The ozone layer, which protects humans, plants, and animals from potentially damaging ultraviolet (UV) light from the Sun, develops a hole above Antarctica in September that typically lasts until early December. However, in November 2009, that hole shifted its position, leaving the southern tip of South America exposed to UV light at levels much greater than normal.
To characterize this event and to evaluate satellite monitoring capabilities, de Laat et al. analyze satellite and ground-based measurements of ozone levels and the UV index (UVI). They find that the ozone column over southern South America was especially thin from 11 to 30 November 2009, and significantly higher UVI values were measured.
Such abnormally low ozone levels sustained during a continuous period of three weeks had not been observed above southern South American at any time in the past 30 years, the researchers say. The high UVI values occurred over populated regions, meaning that humans had been exposed to increased levels of UV light. The scientists also note that the satellite-based measurements agreed well with the ground-based measurements, suggesting that satellite measurements can be valuable for monitoring ozone and UV radiation levels.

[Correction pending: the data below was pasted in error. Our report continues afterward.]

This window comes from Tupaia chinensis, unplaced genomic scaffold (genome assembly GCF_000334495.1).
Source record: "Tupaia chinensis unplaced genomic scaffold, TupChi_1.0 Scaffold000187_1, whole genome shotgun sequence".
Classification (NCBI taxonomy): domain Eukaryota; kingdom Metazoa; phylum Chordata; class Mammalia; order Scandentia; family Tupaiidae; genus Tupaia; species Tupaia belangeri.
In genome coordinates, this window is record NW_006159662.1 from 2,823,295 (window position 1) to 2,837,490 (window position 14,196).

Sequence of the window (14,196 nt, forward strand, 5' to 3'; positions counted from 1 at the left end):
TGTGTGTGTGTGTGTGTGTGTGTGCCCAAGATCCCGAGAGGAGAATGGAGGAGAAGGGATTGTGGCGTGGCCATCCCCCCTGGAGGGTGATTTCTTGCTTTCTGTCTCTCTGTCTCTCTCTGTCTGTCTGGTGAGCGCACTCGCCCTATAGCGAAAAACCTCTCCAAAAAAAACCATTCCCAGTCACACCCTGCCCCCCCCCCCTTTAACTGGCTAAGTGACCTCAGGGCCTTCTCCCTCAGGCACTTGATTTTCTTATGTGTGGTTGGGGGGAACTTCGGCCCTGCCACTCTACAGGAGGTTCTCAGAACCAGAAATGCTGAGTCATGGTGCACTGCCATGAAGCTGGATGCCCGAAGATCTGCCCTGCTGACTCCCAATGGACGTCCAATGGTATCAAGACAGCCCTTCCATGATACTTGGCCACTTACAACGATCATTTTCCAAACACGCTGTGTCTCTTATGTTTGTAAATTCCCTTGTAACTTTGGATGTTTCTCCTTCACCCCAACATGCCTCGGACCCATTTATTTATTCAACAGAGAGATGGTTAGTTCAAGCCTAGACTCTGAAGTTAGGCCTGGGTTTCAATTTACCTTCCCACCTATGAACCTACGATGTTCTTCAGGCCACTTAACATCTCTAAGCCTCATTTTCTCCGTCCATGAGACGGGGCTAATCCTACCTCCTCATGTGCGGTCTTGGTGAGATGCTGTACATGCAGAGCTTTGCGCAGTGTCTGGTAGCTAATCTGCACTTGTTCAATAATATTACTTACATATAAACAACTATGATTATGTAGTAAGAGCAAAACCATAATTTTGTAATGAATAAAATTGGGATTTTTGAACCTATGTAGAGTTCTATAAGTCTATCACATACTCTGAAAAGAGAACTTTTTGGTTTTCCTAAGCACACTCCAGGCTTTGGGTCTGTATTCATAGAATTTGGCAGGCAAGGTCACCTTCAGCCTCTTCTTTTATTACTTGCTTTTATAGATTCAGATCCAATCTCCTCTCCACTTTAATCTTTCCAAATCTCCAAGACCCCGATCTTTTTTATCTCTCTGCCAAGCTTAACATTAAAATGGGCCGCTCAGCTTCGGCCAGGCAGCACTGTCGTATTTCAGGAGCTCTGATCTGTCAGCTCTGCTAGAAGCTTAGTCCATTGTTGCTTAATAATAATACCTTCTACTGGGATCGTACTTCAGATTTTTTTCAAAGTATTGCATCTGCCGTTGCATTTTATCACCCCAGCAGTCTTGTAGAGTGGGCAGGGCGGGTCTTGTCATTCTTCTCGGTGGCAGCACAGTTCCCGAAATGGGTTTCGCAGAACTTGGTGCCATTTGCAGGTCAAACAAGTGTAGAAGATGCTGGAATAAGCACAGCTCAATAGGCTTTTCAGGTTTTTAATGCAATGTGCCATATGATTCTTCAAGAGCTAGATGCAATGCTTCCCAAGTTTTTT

Authors of the study include: A. T. J. de Laat, R. J. van der A, M. A. F. Allaart, and M. van Weele: Royal Netherlands Meteorological Institute, de Bilt, Netherlands; G. C. Benitez: Observatorio Central de Buenos Aires, Servicio Meteorológico Nacional, Buenos Aires, Argentina and PEPACG, Pontificia Universidad Católica Argentina, Buenos Aires, Argentina; C. Casiccia: Laboratorio de Monitoreo de Ozono y Radiación Ultravioleta, University of Magallanes, Magallanes, Chile; N. M. Paes Leme: Ozone Laboratory, National Institute for Space Research, São José dos Campos, Brazil; E. Quel, J. Salvador, and E. Wolfram: División Lidar, CEILAP, CITEFA, CONICET, Río Gallegos, Argentina.
Materials provided by American Geophysical Union. Note: Content may be edited for style and length.
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